How we got here
Haywood said most of the state’s transportation revenue sources have remained steady since the early 1990s, but costs and congestion have soared.
Currently 20 cents of every gallon of gas purchased in Texas goes toward the state’s fuel tax. Of that, 5 cents helps fund the state’s education system, and 15 cents goes toward the SHF. The fund is also bolstered by the state’s vehicle registration fee, among other sources.
In 2012 the fuel tax provided $2.3 billion for the SHF.
Since the early 1990s, however, the cost of building roads has doubled, Haywood said. Additionally, in 2013, the average fuel economy of cars sold in the U.S. reached an all-time high of 24.9 miles per gallon, according to a study by the University of Michigan Transportation Institute. As fuel economy improves, drivers use less fuel, pay less in fuel taxes and contribute less to the SHF.
According to a 2007 study commissioned by TxDOT entitled “Accounting for Fuel Efficiency in Texas Fuel Tax Revenue Estimations,” the department could lose out on $86 billion in fuel tax collections because of assumed increases in the fuel efficiency of vehicles between 2007 and 2031. To overcome that deficit, the study found TxDOT would need to raise the state fuel tax 665 percent to $1.53 per gallon of gas.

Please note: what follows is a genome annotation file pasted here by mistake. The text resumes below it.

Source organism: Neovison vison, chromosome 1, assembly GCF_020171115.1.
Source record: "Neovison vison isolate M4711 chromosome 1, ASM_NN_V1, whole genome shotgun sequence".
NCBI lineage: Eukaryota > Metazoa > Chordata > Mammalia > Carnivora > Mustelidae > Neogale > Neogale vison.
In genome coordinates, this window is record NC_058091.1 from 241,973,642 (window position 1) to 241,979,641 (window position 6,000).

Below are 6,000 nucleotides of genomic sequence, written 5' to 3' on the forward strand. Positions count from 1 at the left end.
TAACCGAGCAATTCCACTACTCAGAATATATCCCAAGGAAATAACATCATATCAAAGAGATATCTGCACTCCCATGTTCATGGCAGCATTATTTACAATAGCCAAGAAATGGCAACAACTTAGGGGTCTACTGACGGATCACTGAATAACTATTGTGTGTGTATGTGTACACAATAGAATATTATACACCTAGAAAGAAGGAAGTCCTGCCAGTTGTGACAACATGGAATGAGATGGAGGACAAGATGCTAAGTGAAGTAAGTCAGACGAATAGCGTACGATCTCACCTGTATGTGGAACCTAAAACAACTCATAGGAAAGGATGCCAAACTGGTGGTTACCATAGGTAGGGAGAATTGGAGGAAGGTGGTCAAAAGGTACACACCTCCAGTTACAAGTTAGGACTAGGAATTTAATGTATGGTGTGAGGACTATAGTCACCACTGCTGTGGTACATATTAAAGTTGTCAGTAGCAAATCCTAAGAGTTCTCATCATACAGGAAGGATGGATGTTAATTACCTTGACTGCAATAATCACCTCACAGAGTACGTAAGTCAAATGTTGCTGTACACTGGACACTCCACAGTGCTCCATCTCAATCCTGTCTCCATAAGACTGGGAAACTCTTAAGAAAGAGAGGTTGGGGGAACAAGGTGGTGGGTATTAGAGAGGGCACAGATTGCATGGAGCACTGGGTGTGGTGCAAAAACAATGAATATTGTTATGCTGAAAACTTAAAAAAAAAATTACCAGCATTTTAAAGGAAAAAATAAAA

To keep up with the state’s growth, Texas voters approved bond debt issuance for road infrastructure in 2001, 2003 and 2007 totaling $17 billion, Haywood said.
In all, stagnating revenue sources and mounting debt has left the state with a cash-strapped department, he said.
“When you look at the next [two years], we have a significant drop-off in what the department can do from a transportation standpoint,” Haywood said.
If Proposition 1 passes, TxDOT must identify $100 million of savings, although is not clear how the department will do so.
“TxDOT is continuing to look at opportunities set forth in [Proposition 1] that will fulfill this legislative requirement,” TxDOT spokesman Mark Cross said. “We are working with divisions within the agency to identify cost-savings measures.”